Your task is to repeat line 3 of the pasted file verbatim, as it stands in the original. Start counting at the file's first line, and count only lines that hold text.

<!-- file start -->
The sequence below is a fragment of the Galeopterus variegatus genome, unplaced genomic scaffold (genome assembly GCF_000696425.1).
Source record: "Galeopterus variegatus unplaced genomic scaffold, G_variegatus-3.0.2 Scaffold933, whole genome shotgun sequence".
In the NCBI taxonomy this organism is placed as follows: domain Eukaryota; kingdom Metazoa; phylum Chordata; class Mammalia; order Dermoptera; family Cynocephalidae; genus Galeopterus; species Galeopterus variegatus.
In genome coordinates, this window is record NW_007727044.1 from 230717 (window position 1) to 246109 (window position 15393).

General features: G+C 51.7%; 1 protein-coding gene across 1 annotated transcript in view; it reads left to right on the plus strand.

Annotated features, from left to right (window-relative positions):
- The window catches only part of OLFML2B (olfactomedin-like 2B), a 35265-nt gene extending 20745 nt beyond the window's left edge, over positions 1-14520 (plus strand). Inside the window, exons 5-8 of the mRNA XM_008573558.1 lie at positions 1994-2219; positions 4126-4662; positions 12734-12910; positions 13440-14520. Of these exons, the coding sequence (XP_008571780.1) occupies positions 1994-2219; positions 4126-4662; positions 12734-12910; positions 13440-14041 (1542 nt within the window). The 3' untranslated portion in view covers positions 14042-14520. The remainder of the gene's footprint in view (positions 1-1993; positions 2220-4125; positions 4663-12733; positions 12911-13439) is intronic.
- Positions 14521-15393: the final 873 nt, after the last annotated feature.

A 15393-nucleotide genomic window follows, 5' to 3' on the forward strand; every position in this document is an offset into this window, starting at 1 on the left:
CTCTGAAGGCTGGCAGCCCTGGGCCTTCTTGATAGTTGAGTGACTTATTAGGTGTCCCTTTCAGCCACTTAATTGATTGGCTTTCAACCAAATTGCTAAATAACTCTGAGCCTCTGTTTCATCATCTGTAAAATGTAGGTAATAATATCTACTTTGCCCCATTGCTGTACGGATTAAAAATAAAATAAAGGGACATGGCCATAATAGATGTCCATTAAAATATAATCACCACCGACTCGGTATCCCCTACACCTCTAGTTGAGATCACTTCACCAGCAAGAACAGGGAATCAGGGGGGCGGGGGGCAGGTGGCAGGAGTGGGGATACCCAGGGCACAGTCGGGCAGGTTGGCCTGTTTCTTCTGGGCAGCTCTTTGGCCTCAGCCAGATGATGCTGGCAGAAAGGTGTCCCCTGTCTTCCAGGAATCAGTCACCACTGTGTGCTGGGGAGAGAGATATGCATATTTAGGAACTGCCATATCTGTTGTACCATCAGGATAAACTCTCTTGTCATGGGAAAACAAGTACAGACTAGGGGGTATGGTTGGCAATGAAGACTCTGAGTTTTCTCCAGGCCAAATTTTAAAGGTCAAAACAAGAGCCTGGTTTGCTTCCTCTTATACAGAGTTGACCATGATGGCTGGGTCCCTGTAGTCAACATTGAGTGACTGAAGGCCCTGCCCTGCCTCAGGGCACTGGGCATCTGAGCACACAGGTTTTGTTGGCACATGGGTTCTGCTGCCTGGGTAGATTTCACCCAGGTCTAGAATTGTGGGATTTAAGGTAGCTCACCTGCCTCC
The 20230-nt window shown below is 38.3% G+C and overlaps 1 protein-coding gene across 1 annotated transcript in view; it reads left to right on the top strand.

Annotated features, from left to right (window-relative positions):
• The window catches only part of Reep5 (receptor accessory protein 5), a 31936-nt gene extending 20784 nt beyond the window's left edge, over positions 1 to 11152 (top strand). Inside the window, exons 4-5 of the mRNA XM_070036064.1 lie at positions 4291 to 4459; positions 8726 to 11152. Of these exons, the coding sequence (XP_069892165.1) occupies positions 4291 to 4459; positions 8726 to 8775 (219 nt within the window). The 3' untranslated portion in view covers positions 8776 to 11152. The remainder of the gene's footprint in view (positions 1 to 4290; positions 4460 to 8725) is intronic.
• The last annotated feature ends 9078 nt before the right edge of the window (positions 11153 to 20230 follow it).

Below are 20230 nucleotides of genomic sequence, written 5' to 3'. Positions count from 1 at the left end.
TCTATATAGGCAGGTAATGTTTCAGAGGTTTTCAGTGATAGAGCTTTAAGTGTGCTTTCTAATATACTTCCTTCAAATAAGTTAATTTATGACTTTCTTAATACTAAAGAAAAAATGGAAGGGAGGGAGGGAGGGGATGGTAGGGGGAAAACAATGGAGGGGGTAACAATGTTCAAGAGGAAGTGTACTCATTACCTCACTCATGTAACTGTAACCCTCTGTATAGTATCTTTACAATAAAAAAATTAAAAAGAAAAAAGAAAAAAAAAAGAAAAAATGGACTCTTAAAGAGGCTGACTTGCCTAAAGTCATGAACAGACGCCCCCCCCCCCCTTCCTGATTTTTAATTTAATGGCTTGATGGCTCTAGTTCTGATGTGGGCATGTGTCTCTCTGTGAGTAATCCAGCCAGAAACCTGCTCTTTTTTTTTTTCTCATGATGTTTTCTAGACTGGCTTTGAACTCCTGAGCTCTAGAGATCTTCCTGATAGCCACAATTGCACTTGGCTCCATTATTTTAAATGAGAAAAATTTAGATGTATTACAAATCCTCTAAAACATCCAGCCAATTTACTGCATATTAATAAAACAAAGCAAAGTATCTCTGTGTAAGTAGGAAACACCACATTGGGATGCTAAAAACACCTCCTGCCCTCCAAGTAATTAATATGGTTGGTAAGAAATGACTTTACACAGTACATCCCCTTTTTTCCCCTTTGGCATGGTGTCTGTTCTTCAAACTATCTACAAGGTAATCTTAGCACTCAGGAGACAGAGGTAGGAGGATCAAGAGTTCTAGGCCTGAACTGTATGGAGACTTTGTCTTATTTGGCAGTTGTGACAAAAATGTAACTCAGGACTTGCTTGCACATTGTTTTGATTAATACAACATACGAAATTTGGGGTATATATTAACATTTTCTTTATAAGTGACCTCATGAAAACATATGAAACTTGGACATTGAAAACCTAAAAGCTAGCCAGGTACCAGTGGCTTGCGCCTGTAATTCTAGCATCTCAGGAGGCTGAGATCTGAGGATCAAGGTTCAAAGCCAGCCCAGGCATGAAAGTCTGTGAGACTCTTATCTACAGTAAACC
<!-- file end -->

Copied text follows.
In the NCBI taxonomy this organism is placed as follows: domain Eukaryota; kingdom Metazoa; phylum Chordata; class Mammalia; order Dermoptera; family Cynocephalidae; genus Galeopterus; species Galeopterus variegatus.